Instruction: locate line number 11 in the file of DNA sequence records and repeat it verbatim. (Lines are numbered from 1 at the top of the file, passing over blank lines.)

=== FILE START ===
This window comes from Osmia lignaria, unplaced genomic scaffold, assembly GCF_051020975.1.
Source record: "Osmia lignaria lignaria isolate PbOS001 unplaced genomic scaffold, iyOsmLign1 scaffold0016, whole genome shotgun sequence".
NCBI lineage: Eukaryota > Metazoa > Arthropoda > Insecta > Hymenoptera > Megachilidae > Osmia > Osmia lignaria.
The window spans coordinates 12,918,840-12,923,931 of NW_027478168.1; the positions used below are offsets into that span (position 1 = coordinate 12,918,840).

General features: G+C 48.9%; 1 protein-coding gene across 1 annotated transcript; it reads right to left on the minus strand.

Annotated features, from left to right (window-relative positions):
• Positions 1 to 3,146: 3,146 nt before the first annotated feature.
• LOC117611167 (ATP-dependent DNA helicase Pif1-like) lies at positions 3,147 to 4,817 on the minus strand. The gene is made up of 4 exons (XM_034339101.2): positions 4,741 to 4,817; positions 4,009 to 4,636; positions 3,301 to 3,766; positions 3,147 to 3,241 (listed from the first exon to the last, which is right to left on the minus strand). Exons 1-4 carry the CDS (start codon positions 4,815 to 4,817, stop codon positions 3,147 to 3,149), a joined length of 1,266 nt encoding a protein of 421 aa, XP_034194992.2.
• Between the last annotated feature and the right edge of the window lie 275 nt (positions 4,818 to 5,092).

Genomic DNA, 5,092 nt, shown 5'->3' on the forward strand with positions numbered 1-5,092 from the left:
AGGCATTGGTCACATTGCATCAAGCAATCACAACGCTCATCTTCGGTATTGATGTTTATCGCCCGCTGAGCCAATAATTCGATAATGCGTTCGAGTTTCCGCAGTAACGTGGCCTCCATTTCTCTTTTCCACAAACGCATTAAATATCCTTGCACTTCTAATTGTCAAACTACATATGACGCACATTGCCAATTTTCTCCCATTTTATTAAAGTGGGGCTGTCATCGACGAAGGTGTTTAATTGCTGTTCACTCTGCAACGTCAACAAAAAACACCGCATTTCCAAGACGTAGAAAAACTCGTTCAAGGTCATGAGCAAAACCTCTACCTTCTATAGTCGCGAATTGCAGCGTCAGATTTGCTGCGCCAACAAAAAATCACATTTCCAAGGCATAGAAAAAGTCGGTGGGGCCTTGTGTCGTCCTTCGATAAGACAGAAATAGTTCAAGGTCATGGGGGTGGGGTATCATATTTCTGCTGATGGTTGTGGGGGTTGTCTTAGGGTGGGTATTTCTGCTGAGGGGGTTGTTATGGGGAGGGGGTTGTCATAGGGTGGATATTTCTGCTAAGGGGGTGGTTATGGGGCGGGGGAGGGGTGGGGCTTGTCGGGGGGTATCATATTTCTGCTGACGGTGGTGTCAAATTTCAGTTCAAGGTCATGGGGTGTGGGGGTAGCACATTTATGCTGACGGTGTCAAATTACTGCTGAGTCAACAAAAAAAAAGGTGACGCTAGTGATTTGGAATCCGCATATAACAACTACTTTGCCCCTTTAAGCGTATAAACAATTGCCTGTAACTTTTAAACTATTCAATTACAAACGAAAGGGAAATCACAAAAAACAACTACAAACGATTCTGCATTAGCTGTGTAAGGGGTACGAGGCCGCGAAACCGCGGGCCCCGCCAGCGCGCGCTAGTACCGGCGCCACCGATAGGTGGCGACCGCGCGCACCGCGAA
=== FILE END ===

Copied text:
AGGCATTGGTCACATTGCATCAAGCAATCACAACGCTCATCTTCGGTATTGATGTTTATCGCCCGCTGAGCCAATAATTCGATAATGCGTTCGAGTTTCCGCAGTAACGTGGCCTCCATTTCTCTTTTCCACAAACGCATTAAATATCCTTGCACTTCTAATTGTCAAACTACATATGACGCACATTGCCAATTTTCTCCCATTTTATTAAAGTGGGGCTGTCATCGACGAAGGTGTTTAATTGCTGTTCACTCTGCAACGTCAACAAAAAACACCGCATTTCCAAGACGTAGAAAAACTCGTTCAAGGTCATGAGCAAAACCTCTACCTTCTATAGTCGCGAATTGCAGCGTCAGATTTGCTGCGCCAACAAAAAATCACATTTCCAAGGCATAGAAAAAGTCGGTGGGGCCTTGTGTCGTCCTTCGATAAGACAGAAATAGTTCAAGGTCATGGGGGTGGGGTATCATATTTCTGCTGATGGTTGTGGGGGTTGTCTTAGGGTGGGTATTTCTGCTGAGGGGGTTGTTATGGGGAGGGGGTTGTCATAGGGTGGATATTTCTGCTAAGGGGGTGGTTATGGGGCGGGGGAGGGGTGGGGCTTGTCGGGGGGTATCATATTTCTGCTGACGGTGGTGTCAAATTTCAGTTCAAGGTCATGGGGTGTGGGGGTAGCACATTTATGCTGACGGTGTCAAATTACTGCTGAGTCAACAAAAAAAAAGGTGACGCTAGTGATTTGGAATCCGCATATAACAACTACTTTGCCCCTTTAAGCGTATAAACAATTGCCTGTAACTTTTAAACTATTCAATTACAAACGAAAGGGAAATCACAAAAAACAACTACAAACGATTCTGCATTAGCTGTGTAAGGGGTACGAGGCCGCGAAACCGCGGGCCCCGCCAGCGCGCGCTAGTACCGGCGCCACCGATAGGTGGCGACCGCGCGCACCGCGAA